Venture capital: funding a journey
- Accelerators, Bootstrapping, Funding, Peter Thiel, Venture Capital
- December 3, 2020
Startups are dynamic organisations on a journey towards growth and profitability.
Much like travelling, most people (barring the trust-fund babies and a few others) cannot afford to go on this journey without funding.
How the journey starts
Each journey has a beginning and each startup its own genesis, so there is no one-size-fits-all when it comes to startup funding. Early-stage funding in the startup world is usually called pre-seed and seed stage funding.
Below, I’ve listed some funders that will usually be the first cheque(s) into the business (investor lingo is still to “write a cheque” even though nobody actually does that anymore).
- Bootstrapping: This is just startup speak for self-generated funding like personal savings, internally generated company cash flow and even (these days) prize-money from startup competitions.
- Family and friends: Many a business has been started by this group of trusted comrades, never afraid to shy away from an idea sketched on the back of a napkin; these might just be the most experienced amateur investors out there.
- Angel investors: Rather than being a celestial-being, these are high-net-worth individuals that fund early stage startups, either by themselves or as a host of angels (Jozi Angels is an example of such a host of Angels)
- Crowdfunding: These technology platforms, like Kickstarter and CircleUp, are not only used to fund your sister’s latest dog collage, but also allow startups to raise funding from a “crowd” of different people online.
- Accelerators: The easiest way to think of an accelerator is as an internship for startups, where a cohort of startups get accepted into the accelerator program for a set period of time (usually a couple of months). The accelerator will then provide these chosen startups with training, mentoring, funding, office space and many other business support services to allow them to accelerate their journey. In most cases, the finance provided by these accelerators is secondary to these value-added services. Grindstone, Knife Capital’s accelerator, is a great example of how valuable these services can be for fast tracking growth and creating jobs (for more information on the accelerator check out their website – https://grindstonexl.com/)
The above funders are not mutually exclusive and a startup may get funding from one or a combination of any of the above.
Long and winding road: a partner to fund the way
Although the list of funders above might seem extensive, none of these funders has the capacity to fund the entire journey, which often ends up being much tougher and more expensive than originally envisioned (very similar to backpacking for months on end).
This is where venture capitalists come in – their treasure chest (both financial and intellectual) is much larger than the early stage funders already listed.
It is thus apt that the origins (at least in theory) of venture capitalists are that of maritime explorers. These original venture funders provided boats and funding to venturing pioneers (startups) to go and explore (a fact-finding journey) unknown lands in the search of valuable goods (returns). No doubt this was a high risk enterprise, with only a select few journeys being successful, with success (as it is in startups) being dependent on the quantum of funding, luck, the ship crew (startup team) and the envisioned exploration area (market).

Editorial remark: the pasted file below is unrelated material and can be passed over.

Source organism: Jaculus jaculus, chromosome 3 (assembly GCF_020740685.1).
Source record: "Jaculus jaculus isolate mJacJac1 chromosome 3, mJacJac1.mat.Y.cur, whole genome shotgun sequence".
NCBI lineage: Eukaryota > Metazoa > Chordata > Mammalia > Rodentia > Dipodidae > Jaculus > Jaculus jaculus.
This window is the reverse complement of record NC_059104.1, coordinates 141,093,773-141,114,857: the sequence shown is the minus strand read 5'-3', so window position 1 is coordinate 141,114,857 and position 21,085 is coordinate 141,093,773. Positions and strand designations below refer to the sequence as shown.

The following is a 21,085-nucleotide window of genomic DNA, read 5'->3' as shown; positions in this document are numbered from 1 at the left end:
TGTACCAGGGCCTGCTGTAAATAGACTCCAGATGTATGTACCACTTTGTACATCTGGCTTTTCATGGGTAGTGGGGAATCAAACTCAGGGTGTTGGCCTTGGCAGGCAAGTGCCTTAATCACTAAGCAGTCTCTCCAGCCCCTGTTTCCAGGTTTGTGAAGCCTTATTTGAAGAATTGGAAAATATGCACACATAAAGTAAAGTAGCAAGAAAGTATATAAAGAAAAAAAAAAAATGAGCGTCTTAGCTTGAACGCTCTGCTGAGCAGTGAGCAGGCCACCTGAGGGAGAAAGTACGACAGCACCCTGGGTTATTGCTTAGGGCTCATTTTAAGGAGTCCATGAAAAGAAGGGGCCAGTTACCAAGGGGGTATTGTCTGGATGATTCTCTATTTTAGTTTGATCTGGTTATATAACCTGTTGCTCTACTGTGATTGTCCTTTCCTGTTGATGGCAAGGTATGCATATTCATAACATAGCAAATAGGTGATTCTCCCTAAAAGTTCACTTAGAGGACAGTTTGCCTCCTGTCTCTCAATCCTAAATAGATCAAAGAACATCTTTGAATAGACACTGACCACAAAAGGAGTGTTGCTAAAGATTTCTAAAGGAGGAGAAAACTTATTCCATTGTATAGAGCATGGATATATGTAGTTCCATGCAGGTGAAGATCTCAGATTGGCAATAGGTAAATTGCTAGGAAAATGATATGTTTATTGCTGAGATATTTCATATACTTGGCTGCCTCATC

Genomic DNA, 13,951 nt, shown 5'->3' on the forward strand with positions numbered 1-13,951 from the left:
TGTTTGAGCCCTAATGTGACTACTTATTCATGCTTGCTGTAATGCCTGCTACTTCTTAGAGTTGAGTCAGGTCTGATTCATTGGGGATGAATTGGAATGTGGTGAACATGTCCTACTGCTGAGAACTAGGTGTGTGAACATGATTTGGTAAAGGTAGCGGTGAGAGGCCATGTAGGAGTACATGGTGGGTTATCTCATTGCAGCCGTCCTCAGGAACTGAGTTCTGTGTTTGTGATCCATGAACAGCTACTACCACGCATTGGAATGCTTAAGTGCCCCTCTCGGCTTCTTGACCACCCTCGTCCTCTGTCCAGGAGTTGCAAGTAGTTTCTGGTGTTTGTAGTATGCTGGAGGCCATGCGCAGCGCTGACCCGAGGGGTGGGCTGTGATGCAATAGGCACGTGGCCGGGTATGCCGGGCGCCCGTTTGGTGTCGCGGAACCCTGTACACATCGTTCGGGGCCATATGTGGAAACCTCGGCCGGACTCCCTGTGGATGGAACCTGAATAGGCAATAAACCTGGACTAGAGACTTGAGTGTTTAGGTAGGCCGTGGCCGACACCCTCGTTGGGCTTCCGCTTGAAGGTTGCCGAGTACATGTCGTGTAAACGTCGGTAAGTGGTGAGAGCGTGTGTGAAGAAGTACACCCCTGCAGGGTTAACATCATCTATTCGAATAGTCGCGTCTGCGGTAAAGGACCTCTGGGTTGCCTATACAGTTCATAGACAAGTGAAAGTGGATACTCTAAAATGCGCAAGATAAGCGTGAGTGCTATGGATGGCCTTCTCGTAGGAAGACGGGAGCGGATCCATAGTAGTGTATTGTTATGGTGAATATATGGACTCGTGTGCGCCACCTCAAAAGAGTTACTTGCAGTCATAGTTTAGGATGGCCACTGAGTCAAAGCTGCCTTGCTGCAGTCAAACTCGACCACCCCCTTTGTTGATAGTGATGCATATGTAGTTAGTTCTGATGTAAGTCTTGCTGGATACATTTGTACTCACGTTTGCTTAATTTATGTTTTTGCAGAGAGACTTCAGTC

Like any other investor the ultimate goal of venture capitalists is to make money – but from the above analogy it is clear that they go about making money in a very different way.
Venture capital funds don’t make their returns on a normal distribution; rather they rely on a very skewed return profile called the Power Law. This might sound a little complicated, but the idea is simple – the fund makes returns on a few outliers (hyper) performers, with the rest of their investments going to zero.
This is very different to traditional asset management that targets a benchmark return (called an IRR) on each portfolio investment (i.e. more average performers and less outliers).
Peter Thiel, a venture capitalist and serial entrepreneur (Palantir and PayPal), famously said: “The biggest secret in venture capital is that the best investment in a successful fund equals or outperforms the rest of the fund combined.”
It is imperative then for venture capitalists to cast enough lines in the water to catch the critical fish. This means that venture capitalists can’t invest into only one or even a small number of investments per fund, as this does not allow the Power Law to take effect. The consequence of this is venture capitalists having a larger portfolio of smaller investments (and ownership percentages) when compared to more traditional investors like private equity,
You will often hear people citing the sheer number of startup failures as evidence that venture investing is a fool’s errand – but understanding Power Law is the venture capitalist’s rebuttal.
There are many other factors that make venture capital funds unique – in particular the stage and sectors (mostly technology) in which they invest, both contributing to the high risk and low survival rate of investee companies.
Different venture firms all have their own unique investment strategies focused on different stages in the startup life cycle and different industries. This is part of what makes this space so exciting!
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